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  • Indications: carotid endarterectomy, superficial neck surgery
  • Transducer position: transverse over the midpoint of the sternocleidomastoid muscle (posterior border)
  • Goal: local anesthetic spread around the superficial cervical plexus or deep to the sternocleidomastoid muscle
  • Local anesthetic: 10–15 mL

Figure 28-1.
Graphic Jump Location

Needle and transducer position to block the superficial cervical plexus using a transverse view.


The goal of the ultrasound-guided technique of superficial cervical plexus block is to deposit local anesthetic in the vicinity of the sensory branches of the nerve roots C2, C3, and C4. Advantages over the landmark-based technique include the ability to ensure the spread of local anesthetic in the correct plane and therefore increase the success rate and avoid too deep needle insertion and/or inadvertent puncture of neighboring structures. Both in-plane and out-of-plane approaches can be used. The experience with ultrasound-guided deep cervical plexus is still in its infancy and not described here.


The sternocleidomastoid muscle (SCM) forms a "roof" over the nerves of the superficial cervical plexus (C2-4). The roots combine to form the four terminal branches (lesser occipital, greater auricular, transverse cervical, and supraclavicular nerves) and emerge from behind the posterior border of the SCM (Figure 28-2). The plexus can be visualized as a small collection of hypoechoic nodules (honeycomb appearance or hypo-echoic [dark] oval structures) immediately deep or lateral to the posterior border of the SCM (Figure 28-3), but this is not always apparent. Occasionally, the greater auricular nerve is visualized (Figure 28-4) on the superficial surface of the SCM muscle as a small, round hypoechoic structure. The SCM is separated from the brachial plexus and the scalene muscles by the prevertebral fascia, which can be seen as a hyperechoic linear structure. The superficial cervical plexus lies posterior to the SCM muscle, and immediately underneath the prevertebral fascia overlying the interscalene groove. (Figure 28-3).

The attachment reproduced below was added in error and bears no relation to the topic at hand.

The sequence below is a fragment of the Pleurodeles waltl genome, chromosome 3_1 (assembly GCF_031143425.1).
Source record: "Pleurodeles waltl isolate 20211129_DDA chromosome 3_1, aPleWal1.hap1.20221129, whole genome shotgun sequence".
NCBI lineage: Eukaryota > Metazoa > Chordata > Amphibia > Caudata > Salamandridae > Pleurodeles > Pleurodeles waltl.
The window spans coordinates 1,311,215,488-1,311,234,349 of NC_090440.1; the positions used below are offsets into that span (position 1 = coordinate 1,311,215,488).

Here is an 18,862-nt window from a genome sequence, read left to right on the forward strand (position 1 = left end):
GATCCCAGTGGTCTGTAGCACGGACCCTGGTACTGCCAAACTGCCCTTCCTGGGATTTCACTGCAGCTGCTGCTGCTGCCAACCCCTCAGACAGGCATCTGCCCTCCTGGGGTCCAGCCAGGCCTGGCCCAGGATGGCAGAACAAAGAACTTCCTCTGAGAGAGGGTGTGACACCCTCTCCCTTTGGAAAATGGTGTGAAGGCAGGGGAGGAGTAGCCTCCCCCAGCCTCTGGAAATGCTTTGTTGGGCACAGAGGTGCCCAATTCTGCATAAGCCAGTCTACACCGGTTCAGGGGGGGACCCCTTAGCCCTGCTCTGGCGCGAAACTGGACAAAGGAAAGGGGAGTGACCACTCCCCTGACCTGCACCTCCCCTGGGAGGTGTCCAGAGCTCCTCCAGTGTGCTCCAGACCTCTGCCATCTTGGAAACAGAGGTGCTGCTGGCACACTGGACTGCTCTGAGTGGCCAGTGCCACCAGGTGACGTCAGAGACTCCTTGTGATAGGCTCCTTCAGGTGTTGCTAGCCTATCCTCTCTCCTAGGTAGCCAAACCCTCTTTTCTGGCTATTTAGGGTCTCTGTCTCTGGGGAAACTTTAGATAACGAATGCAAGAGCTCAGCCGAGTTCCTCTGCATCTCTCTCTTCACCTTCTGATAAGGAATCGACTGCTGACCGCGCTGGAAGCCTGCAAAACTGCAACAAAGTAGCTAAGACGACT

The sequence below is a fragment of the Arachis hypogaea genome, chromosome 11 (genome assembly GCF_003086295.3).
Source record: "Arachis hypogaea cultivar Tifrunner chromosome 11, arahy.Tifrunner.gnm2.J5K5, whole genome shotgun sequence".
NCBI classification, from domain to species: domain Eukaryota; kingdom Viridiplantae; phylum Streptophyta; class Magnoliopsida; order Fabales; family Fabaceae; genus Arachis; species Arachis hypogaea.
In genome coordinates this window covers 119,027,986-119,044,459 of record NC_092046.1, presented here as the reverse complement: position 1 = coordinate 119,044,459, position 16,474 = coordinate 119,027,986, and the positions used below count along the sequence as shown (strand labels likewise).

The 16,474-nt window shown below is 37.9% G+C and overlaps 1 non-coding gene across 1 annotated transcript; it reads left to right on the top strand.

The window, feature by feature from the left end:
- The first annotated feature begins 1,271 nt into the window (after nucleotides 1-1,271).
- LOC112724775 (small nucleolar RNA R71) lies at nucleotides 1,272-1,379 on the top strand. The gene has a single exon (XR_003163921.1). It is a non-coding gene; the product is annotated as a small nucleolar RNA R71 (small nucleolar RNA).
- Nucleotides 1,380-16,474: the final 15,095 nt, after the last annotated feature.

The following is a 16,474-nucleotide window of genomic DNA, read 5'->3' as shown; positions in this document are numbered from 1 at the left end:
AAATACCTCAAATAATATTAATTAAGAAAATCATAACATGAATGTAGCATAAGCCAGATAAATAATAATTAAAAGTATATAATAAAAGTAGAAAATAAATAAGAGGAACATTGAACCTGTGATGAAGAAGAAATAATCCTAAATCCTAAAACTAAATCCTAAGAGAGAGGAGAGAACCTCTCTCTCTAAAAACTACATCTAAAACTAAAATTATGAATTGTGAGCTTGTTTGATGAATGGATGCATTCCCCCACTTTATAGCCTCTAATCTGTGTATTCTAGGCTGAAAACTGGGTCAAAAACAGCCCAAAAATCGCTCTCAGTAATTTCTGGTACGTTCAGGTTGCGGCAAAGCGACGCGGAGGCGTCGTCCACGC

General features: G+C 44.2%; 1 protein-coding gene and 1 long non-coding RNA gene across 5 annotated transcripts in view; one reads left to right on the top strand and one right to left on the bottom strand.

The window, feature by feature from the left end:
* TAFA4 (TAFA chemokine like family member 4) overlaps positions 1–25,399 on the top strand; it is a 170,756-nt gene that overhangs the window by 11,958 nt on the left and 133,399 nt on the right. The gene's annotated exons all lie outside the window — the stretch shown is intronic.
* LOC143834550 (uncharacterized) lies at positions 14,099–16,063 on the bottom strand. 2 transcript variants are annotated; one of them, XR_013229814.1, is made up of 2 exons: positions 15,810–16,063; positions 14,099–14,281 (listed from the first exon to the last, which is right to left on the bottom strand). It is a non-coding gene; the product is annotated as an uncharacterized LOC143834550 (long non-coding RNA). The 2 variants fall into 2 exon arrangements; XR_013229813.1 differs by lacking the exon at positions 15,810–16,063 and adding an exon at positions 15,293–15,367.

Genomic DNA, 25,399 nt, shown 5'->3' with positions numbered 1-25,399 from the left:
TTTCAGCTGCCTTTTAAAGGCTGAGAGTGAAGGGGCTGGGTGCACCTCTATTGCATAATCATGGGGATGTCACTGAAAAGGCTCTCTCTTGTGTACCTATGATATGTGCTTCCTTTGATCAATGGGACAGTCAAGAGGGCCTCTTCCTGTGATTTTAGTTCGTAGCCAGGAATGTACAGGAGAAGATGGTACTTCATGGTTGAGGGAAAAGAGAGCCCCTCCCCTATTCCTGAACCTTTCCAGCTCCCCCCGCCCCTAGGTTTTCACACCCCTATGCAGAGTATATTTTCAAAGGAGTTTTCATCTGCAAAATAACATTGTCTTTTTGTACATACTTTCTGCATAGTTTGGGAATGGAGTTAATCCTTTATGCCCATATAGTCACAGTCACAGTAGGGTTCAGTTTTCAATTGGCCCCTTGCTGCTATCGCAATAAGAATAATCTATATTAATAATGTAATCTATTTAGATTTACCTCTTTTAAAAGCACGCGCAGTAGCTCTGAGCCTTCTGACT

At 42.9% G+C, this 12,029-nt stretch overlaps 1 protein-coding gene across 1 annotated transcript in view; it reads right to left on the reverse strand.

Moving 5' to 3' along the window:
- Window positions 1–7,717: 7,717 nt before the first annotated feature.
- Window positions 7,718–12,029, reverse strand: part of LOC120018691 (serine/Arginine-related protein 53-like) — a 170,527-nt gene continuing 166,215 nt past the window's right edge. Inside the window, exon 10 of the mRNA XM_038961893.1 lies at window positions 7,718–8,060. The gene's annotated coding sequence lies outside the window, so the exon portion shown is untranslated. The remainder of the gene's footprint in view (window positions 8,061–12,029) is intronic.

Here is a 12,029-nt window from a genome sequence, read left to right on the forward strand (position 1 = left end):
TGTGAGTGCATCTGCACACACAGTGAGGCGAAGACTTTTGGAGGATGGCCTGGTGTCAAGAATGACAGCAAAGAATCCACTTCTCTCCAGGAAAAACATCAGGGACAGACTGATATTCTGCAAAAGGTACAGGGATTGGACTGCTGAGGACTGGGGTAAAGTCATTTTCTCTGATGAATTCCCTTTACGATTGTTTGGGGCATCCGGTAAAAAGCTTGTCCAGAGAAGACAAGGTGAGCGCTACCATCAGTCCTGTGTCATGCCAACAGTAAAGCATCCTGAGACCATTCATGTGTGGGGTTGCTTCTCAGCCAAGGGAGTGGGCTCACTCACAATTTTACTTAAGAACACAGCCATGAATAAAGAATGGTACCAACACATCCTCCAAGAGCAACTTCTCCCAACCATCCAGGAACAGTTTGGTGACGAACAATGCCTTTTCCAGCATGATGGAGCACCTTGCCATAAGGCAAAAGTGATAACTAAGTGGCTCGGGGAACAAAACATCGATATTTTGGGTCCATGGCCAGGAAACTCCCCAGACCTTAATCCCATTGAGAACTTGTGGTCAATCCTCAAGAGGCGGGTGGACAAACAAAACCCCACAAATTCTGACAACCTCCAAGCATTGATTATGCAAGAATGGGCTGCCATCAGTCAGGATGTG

Figure 28-2.
Graphic Jump Location

Anatomy of the superficial cervical plexus. Image not available. sternocleidomastoid muscle. Image not available. mastoid process. Image not available. clavicle. Image not available. external jugular vein. Superficial cervical plexus is seen emerging behind the posterior border of the sternocleidomastoid muscle at the intersection of the muscle with the external jugular vein. Image not available. Greater auricular nerve.

Figure 28-3.
Graphic Jump Location

Superficial cervical plexus-transverse view.

Figure 28-4.
Graphic Jump Location

Branches of the superficial cervical plexus (CP) emerging behind the prevertebral fascia that covers the middle (MSM) and anterior (ASM) scalene muscles, and posterior to the sternocleidomastoid muscle (SCM). White arrows, Prevertebral Fascia; CA, carotid artery; PhN, phrenic nerve.


The superficial cervical plexus block results in anesthesia of the skin of the anterolateral neck and the anteauricular and retroauricular areas, as well as the skin ...

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